Page:Elizabethan People.djvu/117

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them, as it were the hand of some stander by. As God's hand we will not take it, but the hand of fortune, the hand of hot weather, the hand of close, smouldy air. The astronomers [astrologers] they assign to the regiment and operation of planets. They say Venus, Mars, or Saturn are motives thereof, and never mention our sins, which are his chief procreators. The vulgar meniality conclude, therefore, it is like to increase, because a heronshaw (a whole afternoon together) sat on the top of Saint Peter's church in Cornhill. They talk of an ox that tolled the bell at Woolwich, and how from an ox he transformed himself to an old man, and from an old man to an infant, and from an infant to a young man. Strange prophetical reports (as to touching the sickness) they mutter he gave out, when in truth they are naught else but cleanly coined lies which some pleasant sportive wits have devised, to gull them most grossly. Under Master Dee's name, the like fabulous divinations have they bruited, when (good reverend old man) he is as far from any such arrogant prescience, as the superstitious spreaders of it are from peace of conscience."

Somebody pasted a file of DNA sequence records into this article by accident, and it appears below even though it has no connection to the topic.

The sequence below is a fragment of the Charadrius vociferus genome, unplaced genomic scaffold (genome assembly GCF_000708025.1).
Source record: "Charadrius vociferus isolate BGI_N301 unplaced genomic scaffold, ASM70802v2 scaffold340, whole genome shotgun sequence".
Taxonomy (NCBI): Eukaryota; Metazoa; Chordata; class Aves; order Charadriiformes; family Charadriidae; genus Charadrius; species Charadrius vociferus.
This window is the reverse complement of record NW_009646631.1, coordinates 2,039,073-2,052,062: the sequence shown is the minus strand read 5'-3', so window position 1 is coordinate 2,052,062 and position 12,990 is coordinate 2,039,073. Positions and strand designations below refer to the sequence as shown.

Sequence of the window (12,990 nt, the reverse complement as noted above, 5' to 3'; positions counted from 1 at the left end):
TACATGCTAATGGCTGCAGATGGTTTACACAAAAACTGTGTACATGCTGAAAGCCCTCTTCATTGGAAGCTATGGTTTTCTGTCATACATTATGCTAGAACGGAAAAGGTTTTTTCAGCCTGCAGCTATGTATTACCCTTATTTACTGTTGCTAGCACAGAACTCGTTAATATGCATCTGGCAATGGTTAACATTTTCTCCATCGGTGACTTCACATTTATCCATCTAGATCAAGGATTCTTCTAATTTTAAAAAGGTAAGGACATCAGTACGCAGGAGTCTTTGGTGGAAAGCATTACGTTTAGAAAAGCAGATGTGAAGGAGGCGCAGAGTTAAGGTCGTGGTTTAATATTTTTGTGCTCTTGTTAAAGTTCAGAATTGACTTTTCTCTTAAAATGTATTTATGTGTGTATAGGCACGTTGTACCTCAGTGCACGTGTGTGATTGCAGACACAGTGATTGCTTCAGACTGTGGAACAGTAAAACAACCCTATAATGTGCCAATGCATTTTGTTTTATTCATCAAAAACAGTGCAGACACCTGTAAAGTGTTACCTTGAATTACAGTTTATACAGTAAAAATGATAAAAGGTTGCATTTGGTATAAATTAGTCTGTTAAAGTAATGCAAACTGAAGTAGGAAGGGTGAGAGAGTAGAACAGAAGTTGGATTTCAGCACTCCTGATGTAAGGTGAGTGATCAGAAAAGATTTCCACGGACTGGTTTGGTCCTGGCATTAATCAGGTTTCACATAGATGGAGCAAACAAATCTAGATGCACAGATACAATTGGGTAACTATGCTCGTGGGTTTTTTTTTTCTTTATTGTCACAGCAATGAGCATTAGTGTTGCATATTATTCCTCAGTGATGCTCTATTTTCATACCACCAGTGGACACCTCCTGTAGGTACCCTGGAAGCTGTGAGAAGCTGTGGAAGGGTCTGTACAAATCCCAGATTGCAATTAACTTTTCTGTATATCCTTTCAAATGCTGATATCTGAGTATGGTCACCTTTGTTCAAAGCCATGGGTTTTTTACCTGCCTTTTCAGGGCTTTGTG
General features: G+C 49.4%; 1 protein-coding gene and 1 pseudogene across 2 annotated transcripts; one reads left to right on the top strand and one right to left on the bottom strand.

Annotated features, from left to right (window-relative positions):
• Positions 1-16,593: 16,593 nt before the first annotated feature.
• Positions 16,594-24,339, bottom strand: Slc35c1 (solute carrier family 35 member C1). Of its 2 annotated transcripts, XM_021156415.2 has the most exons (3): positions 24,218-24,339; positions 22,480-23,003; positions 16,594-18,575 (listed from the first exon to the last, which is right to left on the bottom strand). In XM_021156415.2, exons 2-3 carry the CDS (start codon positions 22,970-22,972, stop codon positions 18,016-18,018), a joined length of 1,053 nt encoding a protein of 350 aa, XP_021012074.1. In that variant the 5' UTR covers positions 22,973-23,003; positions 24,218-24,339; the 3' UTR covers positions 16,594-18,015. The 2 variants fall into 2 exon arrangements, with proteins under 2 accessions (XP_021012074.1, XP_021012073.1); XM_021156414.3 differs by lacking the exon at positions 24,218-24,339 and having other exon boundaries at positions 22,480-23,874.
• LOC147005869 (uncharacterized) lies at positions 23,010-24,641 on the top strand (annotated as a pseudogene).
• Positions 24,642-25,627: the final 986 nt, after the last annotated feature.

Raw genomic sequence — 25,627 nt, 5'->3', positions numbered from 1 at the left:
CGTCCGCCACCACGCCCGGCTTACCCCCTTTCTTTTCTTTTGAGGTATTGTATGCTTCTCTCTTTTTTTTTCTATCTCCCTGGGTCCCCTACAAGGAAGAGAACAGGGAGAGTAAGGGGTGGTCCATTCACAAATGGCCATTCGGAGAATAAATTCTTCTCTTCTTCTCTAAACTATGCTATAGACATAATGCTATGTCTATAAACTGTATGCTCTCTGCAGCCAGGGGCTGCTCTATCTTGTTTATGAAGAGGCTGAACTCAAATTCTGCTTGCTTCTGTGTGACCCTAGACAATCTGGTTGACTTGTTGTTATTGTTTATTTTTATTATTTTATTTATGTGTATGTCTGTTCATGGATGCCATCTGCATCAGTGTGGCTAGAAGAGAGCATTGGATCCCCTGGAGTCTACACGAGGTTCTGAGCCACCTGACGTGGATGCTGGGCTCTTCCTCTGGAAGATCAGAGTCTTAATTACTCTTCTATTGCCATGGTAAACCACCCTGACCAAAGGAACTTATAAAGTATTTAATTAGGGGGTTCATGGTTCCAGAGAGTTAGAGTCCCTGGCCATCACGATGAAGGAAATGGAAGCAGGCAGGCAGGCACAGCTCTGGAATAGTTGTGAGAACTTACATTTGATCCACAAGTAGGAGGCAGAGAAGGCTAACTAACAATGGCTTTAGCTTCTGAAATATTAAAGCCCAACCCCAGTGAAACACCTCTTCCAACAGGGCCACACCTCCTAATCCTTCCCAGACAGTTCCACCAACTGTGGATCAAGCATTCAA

In that age it was not unusual for a scholar or philospher, by entering all fields of thought, to lay claim to well nigh universal knowledge. So it was with the quacks. Though all the